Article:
September 2012 Everything’s Relative

September 2012 Everything’s Relative

When does a genealogy obsession become too much? Readers share their stories of over-the-top family history passion.

When does an obsession become too much? If you’re talking about genealogy, it doesn’t—at least according to these readers. For sharing their stories of over-the-top family history passion, they’ll receive copies of our Spring 2012 Discover Your Roots bookazine.

Genealogy Rehab

I spend 16 hours a day researching, answering message board posts and “collecting” websites. Sleep has been whittled down to five hours since I “do genealogy” until 1:30 a.m., sometimes even 3:30.

I began a list of genealogy sources in 2010; it now has 57,750 entries. A daily Google alert delivers genealogy-related news to my inbox.

This isn’t just for my ancestry. I’m researching everyone else’s, too. One example: I bought old postcards at an antique store, researched the names, traced their descendants and sent my finds (for free).

Addicted? Not me! I can stop anytime I want! Anytime …

Anita Brubaker » Wilmette, Ill.

Moment of Truth

Six years ago, my mother, sister and I went on a camping trip out east. We visited ancestral homes in New York (the Knickerbocker Home), Massachusetts (the Wing Fort) and Delaware (the Allee House).

When I returned, my co-workers asked to see my vacation pictures. To my surprise, all but a few of the pictures were of old homes, cemeteries and tombstones—things they weren’t interested in. It was then I realized I was hooked on genealogy.
Charlyn Bailey » Ravenna, Mich.


All in the Name of Genealogy

I realized the depth of my genealogy addiction when I found myself in an old, unkempt cemetery on a deserted 195-acre chicken ranch in the backwoods of Arkansas. The weeds were long, the creepy crawling spiders and scorpions were everywhere, and many of the sunken grave sites had broken, unreadable tombstones.
Fighting a fear of spiders, I armed myself with boots, a hat, gloves, chalk, insect spray, a shovel and a camera. I stepped inside the cemetery gate. After 20 years of libraries, microfilm, interviews and spider-infested cemeteries, I had found them.

Rita Jones » Italy, Texas

Picture of Obsession

I’ve been hooked on genealogy for quite some time—spending hours hunting online, walking cemeteries and talking about my latest discovery to anyone who’d listen.

I fully understood the depths of my addiction when I began to purchase old photographs, hoping to return them to their rightful homes and loving families. If I couldn’t purchase a picture, I’d post information about it on any genealogy message board I could find. I love the history, the faces and the stories, and I just love doing genealogy.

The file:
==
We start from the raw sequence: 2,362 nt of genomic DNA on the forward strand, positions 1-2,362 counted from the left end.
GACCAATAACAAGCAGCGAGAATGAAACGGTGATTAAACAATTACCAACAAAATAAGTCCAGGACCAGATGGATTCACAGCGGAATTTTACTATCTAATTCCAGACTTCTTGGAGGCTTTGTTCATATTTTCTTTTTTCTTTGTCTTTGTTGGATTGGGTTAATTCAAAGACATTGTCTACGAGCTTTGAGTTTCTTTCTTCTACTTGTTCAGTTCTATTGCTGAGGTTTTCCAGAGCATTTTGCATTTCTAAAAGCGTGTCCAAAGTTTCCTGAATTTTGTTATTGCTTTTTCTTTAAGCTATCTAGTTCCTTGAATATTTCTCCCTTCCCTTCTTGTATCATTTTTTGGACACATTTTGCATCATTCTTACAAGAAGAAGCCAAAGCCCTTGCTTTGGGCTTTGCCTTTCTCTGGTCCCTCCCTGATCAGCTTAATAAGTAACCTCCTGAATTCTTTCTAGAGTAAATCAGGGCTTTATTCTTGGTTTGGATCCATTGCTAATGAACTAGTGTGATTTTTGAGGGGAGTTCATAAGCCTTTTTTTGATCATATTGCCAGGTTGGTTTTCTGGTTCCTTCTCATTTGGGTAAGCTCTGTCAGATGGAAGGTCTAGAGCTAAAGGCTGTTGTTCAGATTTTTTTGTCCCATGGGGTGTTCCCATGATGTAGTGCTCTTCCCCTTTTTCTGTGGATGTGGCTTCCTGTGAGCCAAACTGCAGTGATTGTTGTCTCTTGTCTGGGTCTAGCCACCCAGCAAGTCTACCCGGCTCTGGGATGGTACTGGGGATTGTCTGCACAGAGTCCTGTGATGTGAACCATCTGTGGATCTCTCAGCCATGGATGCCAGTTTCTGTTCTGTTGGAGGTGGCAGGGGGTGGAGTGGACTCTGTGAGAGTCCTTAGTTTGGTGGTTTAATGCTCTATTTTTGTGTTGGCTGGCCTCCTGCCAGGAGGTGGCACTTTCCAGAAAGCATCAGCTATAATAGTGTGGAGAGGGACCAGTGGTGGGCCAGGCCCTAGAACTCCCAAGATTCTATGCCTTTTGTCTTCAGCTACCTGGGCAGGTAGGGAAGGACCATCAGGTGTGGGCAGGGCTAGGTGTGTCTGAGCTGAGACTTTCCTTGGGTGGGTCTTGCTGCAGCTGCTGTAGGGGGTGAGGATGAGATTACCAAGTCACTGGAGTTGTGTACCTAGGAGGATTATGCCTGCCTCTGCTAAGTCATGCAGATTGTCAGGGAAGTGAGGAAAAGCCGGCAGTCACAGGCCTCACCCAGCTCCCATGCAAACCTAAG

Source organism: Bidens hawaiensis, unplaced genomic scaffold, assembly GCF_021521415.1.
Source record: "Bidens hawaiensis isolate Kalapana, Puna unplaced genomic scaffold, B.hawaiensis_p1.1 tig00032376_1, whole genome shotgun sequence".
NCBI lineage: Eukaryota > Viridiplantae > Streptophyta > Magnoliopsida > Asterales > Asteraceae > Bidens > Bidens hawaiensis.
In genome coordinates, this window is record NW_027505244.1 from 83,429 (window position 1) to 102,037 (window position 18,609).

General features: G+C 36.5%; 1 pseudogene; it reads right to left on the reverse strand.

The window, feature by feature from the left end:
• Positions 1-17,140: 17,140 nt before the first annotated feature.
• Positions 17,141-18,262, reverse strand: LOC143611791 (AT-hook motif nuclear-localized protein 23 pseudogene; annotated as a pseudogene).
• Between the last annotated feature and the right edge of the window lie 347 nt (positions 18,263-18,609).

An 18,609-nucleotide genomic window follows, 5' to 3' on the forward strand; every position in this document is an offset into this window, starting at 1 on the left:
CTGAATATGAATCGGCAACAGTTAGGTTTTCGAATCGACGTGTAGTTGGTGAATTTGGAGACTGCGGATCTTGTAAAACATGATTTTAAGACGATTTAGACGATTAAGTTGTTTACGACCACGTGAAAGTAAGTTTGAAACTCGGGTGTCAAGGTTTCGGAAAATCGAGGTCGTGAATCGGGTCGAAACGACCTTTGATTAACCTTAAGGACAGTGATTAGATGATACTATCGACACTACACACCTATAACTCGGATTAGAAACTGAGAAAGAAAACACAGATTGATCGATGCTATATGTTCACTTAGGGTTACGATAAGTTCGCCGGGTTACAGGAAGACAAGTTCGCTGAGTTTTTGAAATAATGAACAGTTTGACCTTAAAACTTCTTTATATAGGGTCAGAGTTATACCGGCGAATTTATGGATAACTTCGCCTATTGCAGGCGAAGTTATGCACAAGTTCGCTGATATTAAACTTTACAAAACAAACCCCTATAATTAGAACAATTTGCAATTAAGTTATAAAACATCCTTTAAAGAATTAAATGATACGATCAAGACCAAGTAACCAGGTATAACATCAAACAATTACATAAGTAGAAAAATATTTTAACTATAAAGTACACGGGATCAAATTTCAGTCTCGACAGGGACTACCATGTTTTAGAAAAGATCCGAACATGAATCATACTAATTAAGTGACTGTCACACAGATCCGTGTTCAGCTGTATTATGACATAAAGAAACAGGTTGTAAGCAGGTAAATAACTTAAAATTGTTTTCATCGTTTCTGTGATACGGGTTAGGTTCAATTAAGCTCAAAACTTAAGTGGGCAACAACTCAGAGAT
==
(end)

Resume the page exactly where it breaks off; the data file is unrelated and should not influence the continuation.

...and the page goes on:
Paige A. Pinder » Greensboro, NC
Your Story: Readers share family stories.

Photo Finish

During 2004, my mother was preparing to move from her New York home. Packing a lifetime of treasures proved to be a daunting task—one further complicated by an accumulation of her mother’s belongings. Piles of possessions came out of storage and were sorted to move, go to charity or be put in the trash.

One day, to my horror, I found old photographs discarded. To my mother, they were just pictures that had belonged to her parents. The images of unknown faces, taken in unknown places for unknown reasons, had no value. But to me, each one was a genealogical treasure, a mystery to be unraveled.
I’d been researching family history for years without making headway on my grandfather’s mother, Mary Scotts. Mary’s children at one point lived in an orphanage, so I assumed she was poor with no family—but as we all know, you can never assume. My brick wall was soon to be shattered by a photo rescued from the trash, which bore the inscription Victoria and Andrew (Scutz), Lorain, Ohio.
Meanwhile, Lisa Bandagski-Lutz was searching for her father’s maternal grandparents Andrew and Victoria Skocz, who’d immigrated to Lorain. Their daughter Mary Skocz Gryzlo proved to be a special challenge. In the early 1900s, Mary came to America from Poland with her family, and married Paul Gryzlo. After searching the better part of a year, Lisa found Paul and Mary on the 1910 census in Wyoming, NY, with three children. But then they disappeared without a trace.
Lisa had hopeful moments: A friend sent interesting documents listing all the aunts, and newspaper articles named a John Gryzlo who bought a house and a Mary Gryzlo who tried to save a Catholic priest from a fire at St. Raphael’s Church. But with nothing concrete to unite these stories, Mary remained a mystery.
Back in Brooklyn, I posted to genealogy message boards in desperation. Almost immediately, Lisa noticed. She asked if the Victoria and Andrew Skutz in my photo could possibly be her great-grandparents Andrew and Victoria Skocz.
We soon realized we were cousins, each with half of Mary’s story. I knew that in New York, she’d remarried and retrieved her children from the orphanage, except for a daughter who’d been adopted. She was widowed twice before changing her name to Scotts. My grandfather (who went by the name Grizzly) did buy that house in Brooklyn, and Mary tried to rescue the priest. Lisa had the earlier, Ohio story. There’d been no poverty; in fact, the family had plenty of money and property. But with that came bitter sibling rivalries. Lisa told me a tale of two wills, one contested, and the sibling lawsuits that followed.
We both believe it’s better to know the family’s truth, with all its joy and sorrow. And above all, we’re grateful to have found each other. We now work together to solve the remaining mysteries of our ancestors.
Valerie Damon » Tucson, Ariz.
From the September 2012 Family Tree Magazine

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